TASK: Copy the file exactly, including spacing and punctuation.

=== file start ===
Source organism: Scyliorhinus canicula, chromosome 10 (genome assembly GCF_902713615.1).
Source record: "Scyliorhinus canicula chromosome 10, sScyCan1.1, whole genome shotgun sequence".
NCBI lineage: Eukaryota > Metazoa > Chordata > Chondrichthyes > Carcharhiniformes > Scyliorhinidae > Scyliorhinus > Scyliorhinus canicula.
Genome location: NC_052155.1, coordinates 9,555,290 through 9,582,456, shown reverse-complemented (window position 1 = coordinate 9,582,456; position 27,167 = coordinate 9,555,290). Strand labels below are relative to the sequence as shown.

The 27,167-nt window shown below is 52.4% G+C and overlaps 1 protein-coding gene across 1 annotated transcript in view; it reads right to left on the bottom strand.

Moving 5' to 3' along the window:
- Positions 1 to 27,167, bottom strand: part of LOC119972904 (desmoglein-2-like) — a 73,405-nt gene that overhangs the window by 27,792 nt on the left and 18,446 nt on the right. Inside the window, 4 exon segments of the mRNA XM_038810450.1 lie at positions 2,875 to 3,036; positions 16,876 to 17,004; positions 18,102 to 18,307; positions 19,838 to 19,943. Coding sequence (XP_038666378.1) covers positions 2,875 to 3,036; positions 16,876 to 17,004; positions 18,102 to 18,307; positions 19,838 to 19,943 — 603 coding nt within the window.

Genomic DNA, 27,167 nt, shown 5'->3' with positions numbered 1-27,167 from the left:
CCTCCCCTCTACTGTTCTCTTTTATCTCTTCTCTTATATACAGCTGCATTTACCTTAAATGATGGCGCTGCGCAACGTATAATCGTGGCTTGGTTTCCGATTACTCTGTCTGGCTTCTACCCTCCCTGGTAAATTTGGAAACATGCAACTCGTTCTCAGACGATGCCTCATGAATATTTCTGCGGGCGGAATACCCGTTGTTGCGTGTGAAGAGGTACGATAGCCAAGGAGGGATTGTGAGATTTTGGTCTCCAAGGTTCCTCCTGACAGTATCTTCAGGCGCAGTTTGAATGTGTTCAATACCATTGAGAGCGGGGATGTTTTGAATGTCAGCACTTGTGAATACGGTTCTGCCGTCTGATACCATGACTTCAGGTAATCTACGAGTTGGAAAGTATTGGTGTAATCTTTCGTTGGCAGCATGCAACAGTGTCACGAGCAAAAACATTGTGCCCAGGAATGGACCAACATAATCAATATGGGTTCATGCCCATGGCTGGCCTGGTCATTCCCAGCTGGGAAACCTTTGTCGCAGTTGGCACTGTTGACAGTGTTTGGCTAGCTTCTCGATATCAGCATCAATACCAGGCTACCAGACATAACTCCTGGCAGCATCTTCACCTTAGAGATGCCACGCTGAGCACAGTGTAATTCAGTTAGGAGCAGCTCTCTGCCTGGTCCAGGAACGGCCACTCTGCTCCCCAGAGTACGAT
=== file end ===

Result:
Source organism: Scyliorhinus canicula, chromosome 10 (genome assembly GCF_902713615.1).
Source record: "Scyliorhinus canicula chromosome 10, sScyCan1.1, whole genome shotgun sequence".
NCBI lineage: Eukaryota > Metazoa > Chordata > Chondrichthyes > Carcharhiniformes > Scyliorhinidae > Scyliorhinus > Scyliorhinus canicula.
Genome location: NC_052155.1, coordinates 9,555,290 through 9,582,456, shown reverse-complemented (window position 1 = coordinate 9,582,456; position 27,167 = coordinate 9,555,290). Strand labels below are relative to the sequence as shown.

The 27,167-nt window shown below is 52.4% G+C and overlaps 1 protein-coding gene across 1 annotated transcript in view; it reads right to left on the bottom strand.

Moving 5' to 3' along the window:
- Positions 1 to 27,167, bottom strand: part of LOC119972904 (desmoglein-2-like) — a 73,405-nt gene that overhangs the window by 27,792 nt on the left and 18,446 nt on the right. Inside the window, 4 exon segments of the mRNA XM_038810450.1 lie at positions 2,875 to 3,036; positions 16,876 to 17,004; positions 18,102 to 18,307; positions 19,838 to 19,943. Coding sequence (XP_038666378.1) covers positions 2,875 to 3,036; positions 16,876 to 17,004; positions 18,102 to 18,307; positions 19,838 to 19,943 — 603 coding nt within the window.

Genomic DNA, 27,167 nt, shown 5'->3' with positions numbered 1-27,167 from the left:
CCTCCCCTCTACTGTTCTCTTTTATCTCTTCTCTTATATACAGCTGCATTTACCTTAAATGATGGCGCTGCGCAACGTATAATCGTGGCTTGGTTTCCGATTACTCTGTCTGGCTTCTACCCTCCCTGGTAAATTTGGAAACATGCAACTCGTTCTCAGACGATGCCTCATGAATATTTCTGCGGGCGGAATACCCGTTGTTGCGTGTGAAGAGGTACGATAGCCAAGGAGGGATTGTGAGATTTTGGTCTCCAAGGTTCCTCCTGACAGTATCTTCAGGCGCAGTTTGAATGTGTTCAATACCATTGAGAGCGGGGATGTTTTGAATGTCAGCACTTGTGAATACGGTTCTGCCGTCTGATACCATGACTTCAGGTAATCTACGAGTTGGAAAGTATTGGTGTAATCTTTCGTTGGCAGCATGCAACAGTGTCACGAGCAAAAACATTGTGCCCAGGAATGGACCAACATAATCAATATGGGTTCATGCCCATGGCTGGCCTGGTCATTCCCAGCTGGGAAACCTTTGTCGCAGTTGGCACTGTTGACAGTGTTTGGCTAGCTTCTCGATATCAGCATCAATACCAGGCTACCAGACATAACTCCTGGCAGCATCTTCACCTTAGAGATGCCACGCTGAGCACAGTGTAATTCAGTTAGGAGCAGCTCTCTGCCTGGTCCAGGAACGGCCACTCTGCTCCCCAGAGTACGAT